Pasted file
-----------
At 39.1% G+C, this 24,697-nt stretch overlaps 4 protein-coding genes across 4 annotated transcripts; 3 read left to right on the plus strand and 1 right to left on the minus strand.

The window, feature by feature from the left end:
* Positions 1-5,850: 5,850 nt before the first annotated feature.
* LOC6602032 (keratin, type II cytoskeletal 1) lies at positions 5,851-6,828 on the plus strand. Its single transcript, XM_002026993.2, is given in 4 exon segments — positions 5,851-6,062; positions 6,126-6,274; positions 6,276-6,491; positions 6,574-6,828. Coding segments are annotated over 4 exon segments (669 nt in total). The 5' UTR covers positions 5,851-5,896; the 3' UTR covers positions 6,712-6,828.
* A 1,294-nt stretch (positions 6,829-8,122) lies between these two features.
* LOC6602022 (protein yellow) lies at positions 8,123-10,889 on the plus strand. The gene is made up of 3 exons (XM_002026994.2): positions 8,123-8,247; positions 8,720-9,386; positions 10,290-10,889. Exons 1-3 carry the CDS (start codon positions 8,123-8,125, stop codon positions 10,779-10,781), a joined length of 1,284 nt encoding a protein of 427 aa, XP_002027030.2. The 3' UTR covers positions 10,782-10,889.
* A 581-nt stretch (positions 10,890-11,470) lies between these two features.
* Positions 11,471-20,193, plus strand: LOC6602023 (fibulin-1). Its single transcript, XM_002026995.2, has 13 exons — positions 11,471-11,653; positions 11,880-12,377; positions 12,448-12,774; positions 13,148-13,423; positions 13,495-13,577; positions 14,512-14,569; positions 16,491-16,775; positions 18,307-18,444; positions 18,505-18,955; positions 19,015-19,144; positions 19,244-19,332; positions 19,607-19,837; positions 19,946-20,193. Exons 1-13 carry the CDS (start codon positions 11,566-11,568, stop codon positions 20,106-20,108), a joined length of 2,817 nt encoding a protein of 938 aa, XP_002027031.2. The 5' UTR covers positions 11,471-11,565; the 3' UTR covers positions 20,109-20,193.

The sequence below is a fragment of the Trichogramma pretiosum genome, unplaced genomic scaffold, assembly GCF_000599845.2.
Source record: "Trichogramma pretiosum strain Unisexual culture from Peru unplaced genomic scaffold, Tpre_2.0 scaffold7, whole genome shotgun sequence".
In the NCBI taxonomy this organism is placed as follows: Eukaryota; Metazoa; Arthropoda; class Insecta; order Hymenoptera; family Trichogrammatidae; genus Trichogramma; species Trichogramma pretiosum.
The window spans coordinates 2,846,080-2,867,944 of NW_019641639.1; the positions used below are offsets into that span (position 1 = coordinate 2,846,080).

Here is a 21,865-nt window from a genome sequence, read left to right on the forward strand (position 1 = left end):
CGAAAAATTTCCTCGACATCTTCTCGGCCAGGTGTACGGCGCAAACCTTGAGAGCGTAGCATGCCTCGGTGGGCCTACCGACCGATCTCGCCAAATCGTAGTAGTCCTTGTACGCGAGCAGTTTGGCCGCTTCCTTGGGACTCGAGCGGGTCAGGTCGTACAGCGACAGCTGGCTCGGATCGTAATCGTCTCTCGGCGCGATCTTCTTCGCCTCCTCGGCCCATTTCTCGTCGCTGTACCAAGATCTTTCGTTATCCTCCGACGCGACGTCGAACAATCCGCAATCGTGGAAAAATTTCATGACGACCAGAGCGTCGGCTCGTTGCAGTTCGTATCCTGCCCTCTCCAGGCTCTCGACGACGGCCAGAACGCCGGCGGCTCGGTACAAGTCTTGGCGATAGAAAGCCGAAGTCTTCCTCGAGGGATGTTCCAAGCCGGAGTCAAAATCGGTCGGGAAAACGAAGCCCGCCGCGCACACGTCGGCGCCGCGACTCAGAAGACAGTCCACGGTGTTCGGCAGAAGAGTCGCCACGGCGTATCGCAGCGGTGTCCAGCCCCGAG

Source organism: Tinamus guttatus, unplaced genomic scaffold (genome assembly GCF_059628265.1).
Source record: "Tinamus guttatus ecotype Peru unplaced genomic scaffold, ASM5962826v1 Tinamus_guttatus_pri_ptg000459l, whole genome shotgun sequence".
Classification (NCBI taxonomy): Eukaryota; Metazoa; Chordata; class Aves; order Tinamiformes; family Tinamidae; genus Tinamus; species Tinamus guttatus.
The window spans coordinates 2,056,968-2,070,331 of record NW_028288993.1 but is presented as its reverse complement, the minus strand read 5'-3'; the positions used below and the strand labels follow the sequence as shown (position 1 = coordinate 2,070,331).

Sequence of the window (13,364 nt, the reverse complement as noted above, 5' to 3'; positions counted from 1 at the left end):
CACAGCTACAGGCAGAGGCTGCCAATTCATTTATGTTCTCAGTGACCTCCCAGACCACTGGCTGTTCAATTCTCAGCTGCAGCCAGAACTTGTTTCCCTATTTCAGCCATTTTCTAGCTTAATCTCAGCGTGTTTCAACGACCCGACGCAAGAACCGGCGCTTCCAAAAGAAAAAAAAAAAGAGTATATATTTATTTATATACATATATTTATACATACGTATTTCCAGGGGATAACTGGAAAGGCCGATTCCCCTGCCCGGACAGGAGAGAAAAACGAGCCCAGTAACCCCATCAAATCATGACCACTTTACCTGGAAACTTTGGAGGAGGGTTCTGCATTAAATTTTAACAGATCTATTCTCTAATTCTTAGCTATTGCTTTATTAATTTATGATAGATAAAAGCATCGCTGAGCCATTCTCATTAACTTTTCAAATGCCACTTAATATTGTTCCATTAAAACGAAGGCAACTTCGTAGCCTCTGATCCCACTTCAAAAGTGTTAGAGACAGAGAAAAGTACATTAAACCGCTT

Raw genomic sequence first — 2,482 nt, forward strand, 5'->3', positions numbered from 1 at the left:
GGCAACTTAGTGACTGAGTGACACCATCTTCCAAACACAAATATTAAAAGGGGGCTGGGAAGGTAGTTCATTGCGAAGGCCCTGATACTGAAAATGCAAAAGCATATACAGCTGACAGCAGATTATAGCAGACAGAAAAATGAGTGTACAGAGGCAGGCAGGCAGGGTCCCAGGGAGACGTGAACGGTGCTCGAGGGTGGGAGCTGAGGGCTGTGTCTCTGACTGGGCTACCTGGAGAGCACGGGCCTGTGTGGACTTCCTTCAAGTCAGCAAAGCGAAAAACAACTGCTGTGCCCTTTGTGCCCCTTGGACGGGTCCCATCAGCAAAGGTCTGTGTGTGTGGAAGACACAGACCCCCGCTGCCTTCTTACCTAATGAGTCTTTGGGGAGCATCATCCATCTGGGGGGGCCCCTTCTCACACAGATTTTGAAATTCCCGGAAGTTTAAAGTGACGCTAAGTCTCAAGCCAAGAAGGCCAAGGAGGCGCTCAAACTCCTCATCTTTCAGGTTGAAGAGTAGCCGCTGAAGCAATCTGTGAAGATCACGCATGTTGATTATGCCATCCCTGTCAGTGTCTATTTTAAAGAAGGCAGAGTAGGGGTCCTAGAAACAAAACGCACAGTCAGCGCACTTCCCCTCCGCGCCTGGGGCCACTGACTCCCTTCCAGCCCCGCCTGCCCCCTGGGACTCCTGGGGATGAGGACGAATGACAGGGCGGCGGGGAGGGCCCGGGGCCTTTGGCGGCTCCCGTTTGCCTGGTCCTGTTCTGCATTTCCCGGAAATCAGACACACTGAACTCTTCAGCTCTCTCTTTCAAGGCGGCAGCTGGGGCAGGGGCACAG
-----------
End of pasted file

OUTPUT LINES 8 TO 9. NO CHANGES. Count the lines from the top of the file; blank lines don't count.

* Positions 11,471-20,193, plus strand: LOC6602023 (fibulin-1). Its single transcript, XM_002026995.2, has 13 exons — positions 11,471-11,653; positions 11,880-12,377; positions 12,448-12,774; positions 13,148-13,423; positions 13,495-13,577; positions 14,512-14,569; positions 16,491-16,775; positions 18,307-18,444; positions 18,505-18,955; positions 19,015-19,144; positions 19,244-19,332; positions 19,607-19,837; positions 19,946-20,193. Exons 1-13 carry the CDS (start codon positions 11,566-11,568, stop codon positions 20,106-20,108), a joined length of 2,817 nt encoding a protein of 938 aa, XP_002027031.2. The 5' UTR covers positions 11,471-11,565; the 3' UTR covers positions 20,109-20,193.

The sequence below is a fragment of the Trichogramma pretiosum genome, unplaced genomic scaffold, assembly GCF_000599845.2.